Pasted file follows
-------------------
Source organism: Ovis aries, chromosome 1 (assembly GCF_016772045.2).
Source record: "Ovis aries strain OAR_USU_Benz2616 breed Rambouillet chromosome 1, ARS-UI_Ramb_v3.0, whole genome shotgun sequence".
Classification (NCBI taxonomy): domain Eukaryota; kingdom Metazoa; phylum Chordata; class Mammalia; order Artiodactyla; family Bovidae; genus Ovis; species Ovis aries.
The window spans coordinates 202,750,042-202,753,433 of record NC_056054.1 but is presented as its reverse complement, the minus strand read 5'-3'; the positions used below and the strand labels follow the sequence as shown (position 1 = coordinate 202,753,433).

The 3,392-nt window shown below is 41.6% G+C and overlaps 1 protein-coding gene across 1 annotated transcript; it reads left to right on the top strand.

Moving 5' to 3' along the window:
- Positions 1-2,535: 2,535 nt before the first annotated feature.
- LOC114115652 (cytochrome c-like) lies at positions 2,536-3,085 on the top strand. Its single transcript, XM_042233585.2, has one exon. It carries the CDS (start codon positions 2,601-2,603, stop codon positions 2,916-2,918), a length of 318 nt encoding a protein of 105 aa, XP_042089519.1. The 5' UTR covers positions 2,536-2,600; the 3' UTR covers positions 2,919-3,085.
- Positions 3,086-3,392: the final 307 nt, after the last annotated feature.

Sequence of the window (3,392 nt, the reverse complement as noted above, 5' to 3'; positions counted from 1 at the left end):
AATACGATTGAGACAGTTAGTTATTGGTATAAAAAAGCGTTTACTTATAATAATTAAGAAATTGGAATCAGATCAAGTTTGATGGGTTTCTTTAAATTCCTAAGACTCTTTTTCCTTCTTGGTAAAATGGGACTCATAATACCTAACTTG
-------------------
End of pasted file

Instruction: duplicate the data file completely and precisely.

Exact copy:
Source organism: Ovis aries, chromosome 1 (assembly GCF_016772045.2).
Source record: "Ovis aries strain OAR_USU_Benz2616 breed Rambouillet chromosome 1, ARS-UI_Ramb_v3.0, whole genome shotgun sequence".
Classification (NCBI taxonomy): domain Eukaryota; kingdom Metazoa; phylum Chordata; class Mammalia; order Artiodactyla; family Bovidae; genus Ovis; species Ovis aries.
The window spans coordinates 202,750,042-202,753,433 of record NC_056054.1 but is presented as its reverse complement, the minus strand read 5'-3'; the positions used below and the strand labels follow the sequence as shown (position 1 = coordinate 202,753,433).

The 3,392-nt window shown below is 41.6% G+C and overlaps 1 protein-coding gene across 1 annotated transcript; it reads left to right on the top strand.

Moving 5' to 3' along the window:
- Positions 1-2,535: 2,535 nt before the first annotated feature.
- LOC114115652 (cytochrome c-like) lies at positions 2,536-3,085 on the top strand. Its single transcript, XM_042233585.2, has one exon. It carries the CDS (start codon positions 2,601-2,603, stop codon positions 2,916-2,918), a length of 318 nt encoding a protein of 105 aa, XP_042089519.1. The 5' UTR covers positions 2,536-2,600; the 3' UTR covers positions 2,919-3,085.
- Positions 3,086-3,392: the final 307 nt, after the last annotated feature.

Sequence of the window (3,392 nt, the reverse complement as noted above, 5' to 3'; positions counted from 1 at the left end):
AATACGATTGAGACAGTTAGTTATTGGTATAAAAAAGCGTTTACTTATAATAATTAAGAAATTGGAATCAGATCAAGTTTGATGGGTTTCTTTAAATTCCTAAGACTCTTTTTCCTTCTTGGTAAAATGGGACTCATAATACCTAACTTG